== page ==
AN estimated 840 000 schoolchildren have quit school since 2020 following the outbreak of COVID-19, a United States embassy report on the 2021 state of human rights in Zimbabwe has shown.
But the government scoffed at the statistics, with Public Service minister Paul Mavima yesterday saying the report fed into the hostile US agenda against Zimbabwe.
The US embassy report, released on Wednesday this week, said some affected learners had been forced into child labour, particularly in tobacco farming and artisanal mining, while others had turned to street vending.
“Non-governmental organisations (NGOs) estimated 840 000 children dropped out of school during the COVID-19 pandemic. Many joined the informal workforce. Children participated in hazardous activities or other forms of child labour in subsistence agriculture, growing sugarcane and tobacco (the latter cited by NGOs as posing adverse health effects for child workers), domestic service, street begging, informal trading, artisanal gold mining, and sex work,” the US report read.
“Working children often faced hazards to their health and safety as they lacked necessary occupational safety equipment and training.”
The Vendors Initiative for Social and Economic Transformation estimated that more than
20 000 children had turned to street vending since the pandemic hit Zimbabwe.
The country’s laws frown upon child labour, with section 11 of the Labour Act setting the minimum age of employment at 16 years.
Section 19 of the Constitution mandates the State to take appropriate legislative and other measures to protect children from exploitative labour practices.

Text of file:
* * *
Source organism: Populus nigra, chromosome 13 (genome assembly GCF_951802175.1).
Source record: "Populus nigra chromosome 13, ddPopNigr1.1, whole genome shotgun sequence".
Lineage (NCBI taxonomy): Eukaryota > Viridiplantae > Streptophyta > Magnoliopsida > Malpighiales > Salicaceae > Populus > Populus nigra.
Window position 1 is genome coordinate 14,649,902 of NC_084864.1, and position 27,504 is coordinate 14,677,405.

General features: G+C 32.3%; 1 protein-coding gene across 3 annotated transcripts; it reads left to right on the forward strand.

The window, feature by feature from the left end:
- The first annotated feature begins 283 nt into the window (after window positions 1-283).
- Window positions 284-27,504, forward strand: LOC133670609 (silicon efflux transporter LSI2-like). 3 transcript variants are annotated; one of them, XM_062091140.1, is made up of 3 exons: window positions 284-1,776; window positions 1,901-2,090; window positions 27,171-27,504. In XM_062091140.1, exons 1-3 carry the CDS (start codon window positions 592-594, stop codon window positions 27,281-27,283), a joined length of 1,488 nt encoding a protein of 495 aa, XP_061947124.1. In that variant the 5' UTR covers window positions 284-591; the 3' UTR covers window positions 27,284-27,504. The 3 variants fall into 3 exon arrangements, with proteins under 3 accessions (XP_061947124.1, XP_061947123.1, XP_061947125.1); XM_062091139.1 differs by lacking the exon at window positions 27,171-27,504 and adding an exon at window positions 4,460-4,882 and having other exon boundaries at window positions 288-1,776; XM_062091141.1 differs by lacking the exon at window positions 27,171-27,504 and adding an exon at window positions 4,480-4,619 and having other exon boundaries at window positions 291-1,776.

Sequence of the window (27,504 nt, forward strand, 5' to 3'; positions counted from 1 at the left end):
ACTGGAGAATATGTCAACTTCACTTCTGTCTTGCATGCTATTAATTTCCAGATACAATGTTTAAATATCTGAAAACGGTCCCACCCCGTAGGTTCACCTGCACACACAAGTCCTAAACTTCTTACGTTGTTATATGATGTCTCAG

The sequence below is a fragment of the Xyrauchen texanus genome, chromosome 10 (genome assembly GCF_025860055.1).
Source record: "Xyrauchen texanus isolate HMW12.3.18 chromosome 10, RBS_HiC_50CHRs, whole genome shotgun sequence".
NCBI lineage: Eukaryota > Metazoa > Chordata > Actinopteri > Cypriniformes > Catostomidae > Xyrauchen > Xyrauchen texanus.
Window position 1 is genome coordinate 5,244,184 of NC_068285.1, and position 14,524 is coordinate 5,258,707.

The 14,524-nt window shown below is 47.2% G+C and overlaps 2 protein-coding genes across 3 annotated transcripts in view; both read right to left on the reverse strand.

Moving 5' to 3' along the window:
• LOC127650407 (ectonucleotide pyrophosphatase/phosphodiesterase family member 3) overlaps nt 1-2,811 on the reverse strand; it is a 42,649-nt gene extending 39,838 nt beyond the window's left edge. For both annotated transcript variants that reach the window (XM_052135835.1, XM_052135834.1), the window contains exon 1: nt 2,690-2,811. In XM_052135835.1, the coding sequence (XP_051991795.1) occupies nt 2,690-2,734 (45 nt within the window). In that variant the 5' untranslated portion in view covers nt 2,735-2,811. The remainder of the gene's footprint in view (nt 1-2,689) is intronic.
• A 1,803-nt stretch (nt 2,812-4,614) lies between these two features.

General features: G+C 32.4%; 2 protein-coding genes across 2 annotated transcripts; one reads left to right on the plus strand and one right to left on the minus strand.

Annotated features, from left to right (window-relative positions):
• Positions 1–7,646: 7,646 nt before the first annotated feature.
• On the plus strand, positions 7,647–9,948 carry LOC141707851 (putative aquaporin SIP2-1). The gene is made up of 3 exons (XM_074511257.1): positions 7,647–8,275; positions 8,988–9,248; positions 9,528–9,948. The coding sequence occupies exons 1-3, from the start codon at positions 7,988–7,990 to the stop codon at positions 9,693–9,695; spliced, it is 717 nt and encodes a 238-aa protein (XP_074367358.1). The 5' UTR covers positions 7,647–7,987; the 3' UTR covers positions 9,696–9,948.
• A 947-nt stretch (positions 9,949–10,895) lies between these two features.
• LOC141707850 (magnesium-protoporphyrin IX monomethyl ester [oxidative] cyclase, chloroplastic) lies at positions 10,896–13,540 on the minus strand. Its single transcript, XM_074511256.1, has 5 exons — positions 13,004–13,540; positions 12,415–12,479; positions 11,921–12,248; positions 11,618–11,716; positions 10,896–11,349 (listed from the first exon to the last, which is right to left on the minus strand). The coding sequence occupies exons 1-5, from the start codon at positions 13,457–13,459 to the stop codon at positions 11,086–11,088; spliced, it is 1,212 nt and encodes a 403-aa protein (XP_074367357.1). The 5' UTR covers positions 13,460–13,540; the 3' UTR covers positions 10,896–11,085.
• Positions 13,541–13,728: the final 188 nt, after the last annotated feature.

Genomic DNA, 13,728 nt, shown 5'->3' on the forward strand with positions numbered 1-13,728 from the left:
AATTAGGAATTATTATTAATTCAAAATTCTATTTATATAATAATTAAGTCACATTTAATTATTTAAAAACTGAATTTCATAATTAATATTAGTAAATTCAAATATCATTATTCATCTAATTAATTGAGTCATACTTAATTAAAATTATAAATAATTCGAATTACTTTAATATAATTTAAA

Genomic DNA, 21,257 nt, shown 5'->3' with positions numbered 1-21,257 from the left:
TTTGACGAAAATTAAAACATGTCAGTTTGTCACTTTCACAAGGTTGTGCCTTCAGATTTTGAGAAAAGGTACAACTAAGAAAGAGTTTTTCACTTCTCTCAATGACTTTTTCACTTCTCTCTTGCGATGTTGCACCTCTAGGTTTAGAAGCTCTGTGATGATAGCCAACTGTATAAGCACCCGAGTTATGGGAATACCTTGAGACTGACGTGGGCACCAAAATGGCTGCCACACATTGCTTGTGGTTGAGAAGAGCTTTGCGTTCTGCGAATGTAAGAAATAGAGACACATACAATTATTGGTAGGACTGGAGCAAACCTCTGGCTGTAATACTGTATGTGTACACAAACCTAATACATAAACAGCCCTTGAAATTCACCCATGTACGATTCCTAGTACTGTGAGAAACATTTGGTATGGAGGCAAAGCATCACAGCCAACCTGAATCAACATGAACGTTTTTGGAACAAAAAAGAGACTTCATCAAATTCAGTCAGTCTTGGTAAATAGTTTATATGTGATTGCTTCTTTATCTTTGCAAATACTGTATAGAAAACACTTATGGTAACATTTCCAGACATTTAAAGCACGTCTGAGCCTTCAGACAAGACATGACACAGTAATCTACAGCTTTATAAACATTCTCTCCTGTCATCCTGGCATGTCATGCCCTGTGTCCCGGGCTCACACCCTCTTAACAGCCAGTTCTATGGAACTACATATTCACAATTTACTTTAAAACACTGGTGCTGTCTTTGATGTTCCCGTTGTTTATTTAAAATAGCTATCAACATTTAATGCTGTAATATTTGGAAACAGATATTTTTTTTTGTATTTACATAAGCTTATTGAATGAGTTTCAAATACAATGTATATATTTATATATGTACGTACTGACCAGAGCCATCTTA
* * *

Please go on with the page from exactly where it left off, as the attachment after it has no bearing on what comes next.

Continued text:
But the US embassy said the Public Service and Social Welfare ministry failed to enforce the provisions of the Constitution to curb child labour during the COVID-19 pandemic.
“The lack of free basic education for children increased the prevalence of child labour. The Department of Social Welfare in the Ministry of Public Service and Labour is responsible for enforcing child labour laws, but the department did not effectively enforce the laws. Penalties were not commensurate with those for comparable serious crimes.”
Contacted for comment, Mavima, however, said the government was conducting its own independent study to establish the true picture.
“We do not rely on external reports. We have our own report that will be released in May. After all, the US has never reported about us in a positive way, and so why should we rely on their reports?” Mavima told NewsDay.
Primary and Secondary Education ministry spokesperson Taungana Ndoro also dismissed the US report saying the figures were “highly inflated” to suit an anti-government agenda.
“The report should never be considered. The figure is out of this world. The main aim of such ungrounded and highly-inflated statistics is to tarnish the image of the government and to push the regime change agenda. There are no such statistics on school dropouts in the country,” Ndoro said.
A recent report by the Family Aids Caring Trust Zimbabwe (Fact) and the United Nations Children’s Fund claimed that 20 000 girls had dropped out of school since 2020.
Teachers’ representatives blamed the failing economy for the high number of school dropouts because parents were struggling to pay school fees.
The Progressive Teachers Union of Zimbabwe (PTUZ) said findings of its research covering only five provinces showed that 45 000 pupils had dropped out of school since 2020.
“Our findings show that one of the major reasons children are dropping out of school is lack of appreciation of the importance of education,” PTUZ president Takavafira Zhou said.
“It is not inspiring at all when a school-going child sees an engineer selling tomatoes in the streets. They know they will not get jobs after graduating and so they will not value going to school.”
Zimbabwe Teachers Association secretary-general Goodwill Taderera urged government to take measures to arrest the growing trend of school dropouts.
“There are issues of poverty, child marriages and several other socio-economic issues that have contributed to the high figures of school dropouts, and there is need for urgent action to address the problem,” he said.